Recent banking sector volatility, coupled with a February CPI report that shows inflation is still running hot, means the Federal Reserve now has a stability dilemma: Cut rates to alleviate market angst and risk spurring inflation higher. Or, alternatively, persist with aggressive rate hikes to avoid reinvigorating inflation, but risk accelerating contagion to the broader financial system. Their decision to favor either price stability or financial stability will be instructive for the crisis outlook moving forward.

Financials sector performance
S&P 500 financials sector, banks industry group, and regional banks sub-industry, price returns, indexed to 100 at January 2019

Graph showing S&P 500 financials sector, banks industry group, and regional banks sub-industry, price returns, indexed to 100 at January 2019. Timeline from January 2019 to July 2023.

Source: Clearnomics, Standard & Poor’s, Principal Asset Management. Data as of March 15, 2023.

Just over a week ago, a materially more hawkish narrative from Federal Reserve (Fed) Chair Jerome Powell at his Congressional Testimony had convinced financial markets that the Fed could revert to a 50 basis point hike in March. However, a wild week of volatility marked by the collapse of three U.S. banks suggests the policy arithmetic for the Federal Reserve has likely changed.

February’s CPI report confirms that the inflation problem is still very present, and, on its own, would likely have cemented a 50 basis point hike at next week’s FOMC meeting. However, with the recent bank failures sending the financial sector into disarray, and unless the Fed’s new Bank Term Funding Program (a lending facility which will provide additional funding to banks that run into liquidity problems) can successfully sooth market angst, the Fed will likely need to put extra focus on the financial stability side of its mandate. As a result, a 25 basis point hike is the most likely outcome from the FOMC meeting next week. If market turmoil deepens over coming days, even a pause is possible.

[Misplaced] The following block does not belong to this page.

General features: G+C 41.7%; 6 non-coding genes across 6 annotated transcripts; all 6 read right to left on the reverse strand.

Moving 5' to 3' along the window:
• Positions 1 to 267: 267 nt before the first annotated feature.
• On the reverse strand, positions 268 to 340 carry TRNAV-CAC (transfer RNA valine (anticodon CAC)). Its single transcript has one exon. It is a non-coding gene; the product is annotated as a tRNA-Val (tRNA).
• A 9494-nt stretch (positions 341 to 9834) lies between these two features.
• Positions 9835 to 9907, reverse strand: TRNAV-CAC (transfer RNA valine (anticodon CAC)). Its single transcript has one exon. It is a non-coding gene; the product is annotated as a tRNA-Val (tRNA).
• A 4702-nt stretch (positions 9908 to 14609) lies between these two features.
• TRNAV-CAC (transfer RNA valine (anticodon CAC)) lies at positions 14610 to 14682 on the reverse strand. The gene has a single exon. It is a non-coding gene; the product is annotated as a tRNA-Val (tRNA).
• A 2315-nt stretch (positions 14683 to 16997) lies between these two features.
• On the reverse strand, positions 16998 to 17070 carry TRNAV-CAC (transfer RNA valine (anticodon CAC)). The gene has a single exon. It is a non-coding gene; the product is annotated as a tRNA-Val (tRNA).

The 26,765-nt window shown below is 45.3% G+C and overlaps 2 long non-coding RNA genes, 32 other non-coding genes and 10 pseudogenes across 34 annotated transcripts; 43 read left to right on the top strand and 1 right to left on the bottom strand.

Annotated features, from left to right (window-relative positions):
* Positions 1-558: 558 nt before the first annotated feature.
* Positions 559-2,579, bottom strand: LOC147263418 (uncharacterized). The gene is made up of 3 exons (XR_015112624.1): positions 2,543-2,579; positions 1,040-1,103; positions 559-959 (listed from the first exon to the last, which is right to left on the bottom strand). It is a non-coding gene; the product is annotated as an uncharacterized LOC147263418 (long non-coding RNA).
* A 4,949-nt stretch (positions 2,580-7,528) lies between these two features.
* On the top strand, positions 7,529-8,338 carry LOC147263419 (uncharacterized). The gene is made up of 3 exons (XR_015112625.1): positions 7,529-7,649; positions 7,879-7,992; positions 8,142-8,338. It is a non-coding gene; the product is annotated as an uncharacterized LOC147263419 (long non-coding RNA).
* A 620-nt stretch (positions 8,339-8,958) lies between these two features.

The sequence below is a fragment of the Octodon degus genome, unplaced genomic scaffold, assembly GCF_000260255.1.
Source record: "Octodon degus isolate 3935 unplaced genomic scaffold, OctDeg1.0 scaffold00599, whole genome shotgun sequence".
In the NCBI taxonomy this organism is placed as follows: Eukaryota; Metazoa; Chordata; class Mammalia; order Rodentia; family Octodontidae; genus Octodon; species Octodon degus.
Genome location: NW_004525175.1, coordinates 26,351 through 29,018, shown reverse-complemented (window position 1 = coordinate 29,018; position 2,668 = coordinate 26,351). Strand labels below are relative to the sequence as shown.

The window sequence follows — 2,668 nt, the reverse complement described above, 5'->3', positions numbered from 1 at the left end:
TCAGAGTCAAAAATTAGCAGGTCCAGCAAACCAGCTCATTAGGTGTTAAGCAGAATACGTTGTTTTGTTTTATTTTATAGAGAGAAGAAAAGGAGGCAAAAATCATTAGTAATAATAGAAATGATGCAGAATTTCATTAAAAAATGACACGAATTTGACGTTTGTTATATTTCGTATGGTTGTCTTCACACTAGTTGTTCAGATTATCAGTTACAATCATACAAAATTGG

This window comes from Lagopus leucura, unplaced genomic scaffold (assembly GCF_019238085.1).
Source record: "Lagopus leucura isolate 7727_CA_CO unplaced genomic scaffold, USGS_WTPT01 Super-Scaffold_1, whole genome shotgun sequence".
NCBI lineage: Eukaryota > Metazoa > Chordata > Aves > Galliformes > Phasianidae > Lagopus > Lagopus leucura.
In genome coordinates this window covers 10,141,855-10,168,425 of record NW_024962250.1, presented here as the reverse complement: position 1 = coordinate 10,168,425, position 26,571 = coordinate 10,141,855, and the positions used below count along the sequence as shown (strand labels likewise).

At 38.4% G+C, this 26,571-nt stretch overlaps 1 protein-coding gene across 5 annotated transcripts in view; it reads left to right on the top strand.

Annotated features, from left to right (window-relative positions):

Ultimately, financial conditions will tighten further—either via additional central bank tightening as they try to tame inflation or via a deterioration in the current banking crisis. High-quality, defensive assets should be sought out, while diversification will be increasingly important in the volatile period ahead.


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